There should be no "mystery" why this industry has great difficulty attracting----and retaining qualified workers.

That's because as we've often noted, construction pay no longer compensates tradesmen adequately for an occupation that is viewed by many as unsafe, dirty, cyclical and unstable."

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Consequently, I take serious issue with the statement that "These negotiations reflect the responsible efforts of The Connecticut Laborers ' District Council and our affiliated locals,"... not when members representatives aren't even allowed to participate or at least witness negotiations and certainly not when members don't even get a chance to vote on their contract and must absorb exorbitant fees for others to act as custodians of their hard earned money. The figures alluded to previously become even more difficult to digest when one considers that our members live in the highest per-capita income state with one of the highest standards of living. More difficult to comprehend about the second-class status Connecticut Laborers have been positioned as a result of these irresponsible negotiations is that our members will continue to lose ground to Massachusetts and Rhode Island Laborers who historically have been able to and will continue to earn substantially more than Connecticut Laborers.

Attached hereto is a copy of that portion of a newsletter written to members of Laborers' Local 665 1n April 1996 voicing displeasure over the Job your union negotiators did regarding your new three year Collective Bargaining Agreement. You will notice that the fact that you did not even get an opportunity to vote on the new Agreement even though it was finalized 105 days prior to expiration was especially irritating.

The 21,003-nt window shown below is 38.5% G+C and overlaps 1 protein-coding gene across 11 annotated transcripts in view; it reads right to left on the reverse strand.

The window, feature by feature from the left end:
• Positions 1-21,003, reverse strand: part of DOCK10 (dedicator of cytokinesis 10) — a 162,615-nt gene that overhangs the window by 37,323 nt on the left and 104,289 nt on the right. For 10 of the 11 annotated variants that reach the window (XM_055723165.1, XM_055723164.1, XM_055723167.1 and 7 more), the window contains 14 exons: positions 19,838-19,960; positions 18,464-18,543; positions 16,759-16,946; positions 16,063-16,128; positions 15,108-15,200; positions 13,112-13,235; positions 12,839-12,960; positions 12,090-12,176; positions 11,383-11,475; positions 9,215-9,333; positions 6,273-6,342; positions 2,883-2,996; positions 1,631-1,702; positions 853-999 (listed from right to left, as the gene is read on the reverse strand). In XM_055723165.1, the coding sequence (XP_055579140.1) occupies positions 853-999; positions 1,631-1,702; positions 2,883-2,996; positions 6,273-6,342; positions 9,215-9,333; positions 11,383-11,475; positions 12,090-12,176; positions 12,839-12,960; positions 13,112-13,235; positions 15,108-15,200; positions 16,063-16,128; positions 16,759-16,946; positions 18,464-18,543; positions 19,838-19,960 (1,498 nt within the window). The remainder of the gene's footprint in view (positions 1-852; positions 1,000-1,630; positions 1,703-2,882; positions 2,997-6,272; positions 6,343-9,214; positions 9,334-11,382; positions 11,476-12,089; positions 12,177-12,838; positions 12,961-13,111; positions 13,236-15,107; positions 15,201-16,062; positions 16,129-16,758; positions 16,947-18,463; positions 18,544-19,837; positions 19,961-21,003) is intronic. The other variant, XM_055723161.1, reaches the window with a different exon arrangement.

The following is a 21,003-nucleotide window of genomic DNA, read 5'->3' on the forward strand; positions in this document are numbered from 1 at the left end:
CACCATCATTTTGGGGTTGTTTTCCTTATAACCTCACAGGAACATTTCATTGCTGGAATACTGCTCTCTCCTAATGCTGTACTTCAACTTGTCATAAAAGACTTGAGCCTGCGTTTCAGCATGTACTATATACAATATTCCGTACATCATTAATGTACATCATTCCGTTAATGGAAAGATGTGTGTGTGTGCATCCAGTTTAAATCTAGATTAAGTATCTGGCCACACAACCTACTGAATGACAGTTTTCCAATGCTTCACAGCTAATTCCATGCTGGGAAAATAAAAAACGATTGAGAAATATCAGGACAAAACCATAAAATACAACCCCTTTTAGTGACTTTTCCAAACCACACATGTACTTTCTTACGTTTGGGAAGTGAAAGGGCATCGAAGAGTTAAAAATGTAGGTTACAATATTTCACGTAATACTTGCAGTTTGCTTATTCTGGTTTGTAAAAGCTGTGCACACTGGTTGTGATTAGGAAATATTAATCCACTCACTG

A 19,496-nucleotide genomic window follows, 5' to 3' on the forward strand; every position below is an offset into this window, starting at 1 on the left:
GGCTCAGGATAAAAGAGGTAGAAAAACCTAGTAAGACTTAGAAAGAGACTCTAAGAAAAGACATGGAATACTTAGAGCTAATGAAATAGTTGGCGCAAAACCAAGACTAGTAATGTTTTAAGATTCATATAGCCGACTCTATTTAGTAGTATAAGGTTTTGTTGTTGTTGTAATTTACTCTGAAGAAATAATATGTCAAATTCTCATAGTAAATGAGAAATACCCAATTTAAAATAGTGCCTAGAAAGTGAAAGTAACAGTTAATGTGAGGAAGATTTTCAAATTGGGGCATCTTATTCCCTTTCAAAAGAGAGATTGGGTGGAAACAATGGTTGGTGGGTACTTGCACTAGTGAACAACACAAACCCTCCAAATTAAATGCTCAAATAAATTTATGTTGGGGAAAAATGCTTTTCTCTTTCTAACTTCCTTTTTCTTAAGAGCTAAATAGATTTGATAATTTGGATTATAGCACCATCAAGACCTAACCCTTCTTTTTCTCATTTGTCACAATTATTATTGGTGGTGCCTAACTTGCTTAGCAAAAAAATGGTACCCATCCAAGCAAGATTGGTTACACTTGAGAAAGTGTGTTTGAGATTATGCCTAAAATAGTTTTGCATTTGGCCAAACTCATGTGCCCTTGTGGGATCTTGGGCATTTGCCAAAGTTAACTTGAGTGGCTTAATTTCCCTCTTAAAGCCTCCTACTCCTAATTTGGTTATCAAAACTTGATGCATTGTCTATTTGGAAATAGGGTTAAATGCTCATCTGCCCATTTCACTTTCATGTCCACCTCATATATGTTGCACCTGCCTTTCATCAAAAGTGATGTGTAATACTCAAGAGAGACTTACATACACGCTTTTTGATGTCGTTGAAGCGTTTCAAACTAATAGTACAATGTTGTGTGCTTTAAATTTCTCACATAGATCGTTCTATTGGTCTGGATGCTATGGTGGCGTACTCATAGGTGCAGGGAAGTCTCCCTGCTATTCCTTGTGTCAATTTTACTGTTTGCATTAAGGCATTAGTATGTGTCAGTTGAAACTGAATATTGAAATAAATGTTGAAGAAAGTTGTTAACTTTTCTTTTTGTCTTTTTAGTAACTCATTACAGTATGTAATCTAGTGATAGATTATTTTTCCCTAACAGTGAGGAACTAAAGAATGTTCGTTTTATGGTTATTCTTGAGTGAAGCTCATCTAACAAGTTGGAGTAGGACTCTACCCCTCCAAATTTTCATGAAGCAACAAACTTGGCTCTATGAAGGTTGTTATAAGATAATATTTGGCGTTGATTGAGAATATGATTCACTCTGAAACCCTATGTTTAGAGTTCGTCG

The Union negotiating committee for this Agreement consisted of three persons; Charles LeConche, Business Manager of the Connecticut Laborers' District Council and part-time Business Manager of Laborers' Local 230 whose initials appear with Construction Industries Association President, Marvin Morganbesser at the bottom of each page of Memorandum of Agreement, both Building and Heavy and Highway, Sean Cashman, Business Manager of Laborers' Local 611 who was appointed Special Field Representative to the Connecticut Laborers' District Council by LeConche, and Armand Sabitoni, New England and parts of New York Regional Manager and Vice-President of L.I.U.N.A..

The old way: The new stage is something for the near future, but meanwhile some daily routine runs along the old ruts.. The Connecticut Laborers District Council signed a new contract with employers on December 18, 1995. According to reports we received, there was no membership discussion in advance of the negotiations and no membership ratification before the agreement was signed by the officials. That's not unusual because that's the way it has been done. But something was odd: the former contract, which was to expire on March 31,1996 still had three months to do. What's the hurry? Nothing in the new contract to boast about: No raise at all in the first two years, then a 50 cent increase in the third year. No improvement in hiring procedures, and thereby hangs a tale:

P.S. What may be of particular interest is the fact that the combined positions of Business Manager, Secretary-Treasurer and Field Representative of the Connecticut Laborers' District Council, the positions held by Charles LeConche and Sean Cashman, the two Local negotiators of your most recent Collective Bargaining Agreement have realized combined salary increases in excess of 48%, $89,204 to $132,000 during the period you have received a zero to 20% decline in wages v1z a viz Market Recovery.

When news of the negotiation leaked out, some rank and file members complained that they are ignored, that no one seems interested in their suggestions. Worse, they say, they have never had the right to vote on contract ratification They ask whether, under the terms of the consent agreement, they might hope for a small dose of democracy that would give them the right to vote on contracts.